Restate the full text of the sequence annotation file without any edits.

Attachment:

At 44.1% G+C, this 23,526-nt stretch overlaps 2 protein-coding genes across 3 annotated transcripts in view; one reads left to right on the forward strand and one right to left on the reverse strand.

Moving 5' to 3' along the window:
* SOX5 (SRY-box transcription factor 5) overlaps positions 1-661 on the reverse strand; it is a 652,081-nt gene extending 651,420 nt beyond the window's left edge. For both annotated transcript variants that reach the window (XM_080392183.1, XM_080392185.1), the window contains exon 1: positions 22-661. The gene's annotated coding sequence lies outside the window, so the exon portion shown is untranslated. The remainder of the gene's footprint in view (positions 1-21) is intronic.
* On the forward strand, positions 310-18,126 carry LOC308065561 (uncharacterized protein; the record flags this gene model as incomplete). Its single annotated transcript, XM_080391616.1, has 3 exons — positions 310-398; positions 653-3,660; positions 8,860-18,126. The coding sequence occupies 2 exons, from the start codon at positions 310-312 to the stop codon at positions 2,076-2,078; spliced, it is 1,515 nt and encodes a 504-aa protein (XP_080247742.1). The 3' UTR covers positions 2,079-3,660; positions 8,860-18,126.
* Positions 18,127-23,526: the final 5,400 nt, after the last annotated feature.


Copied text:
At 44.1% G+C, this 23,526-nt stretch overlaps 2 protein-coding genes across 3 annotated transcripts in view; one reads left to right on the forward strand and one right to left on the reverse strand.

Moving 5' to 3' along the window:
* SOX5 (SRY-box transcription factor 5) overlaps positions 1-661 on the reverse strand; it is a 652,081-nt gene extending 651,420 nt beyond the window's left edge. For both annotated transcript variants that reach the window (XM_080392183.1, XM_080392185.1), the window contains exon 1: positions 22-661. The gene's annotated coding sequence lies outside the window, so the exon portion shown is untranslated. The remainder of the gene's footprint in view (positions 1-21) is intronic.
* On the forward strand, positions 310-18,126 carry LOC308065561 (uncharacterized protein; the record flags this gene model as incomplete). Its single annotated transcript, XM_080391616.1, has 3 exons — positions 310-398; positions 653-3,660; positions 8,860-18,126. The coding sequence occupies 2 exons, from the start codon at positions 310-312 to the stop codon at positions 2,076-2,078; spliced, it is 1,515 nt and encodes a 504-aa protein (XP_080247742.1). The 3' UTR covers positions 2,079-3,660; positions 8,860-18,126.
* Positions 18,127-23,526: the final 5,400 nt, after the last annotated feature.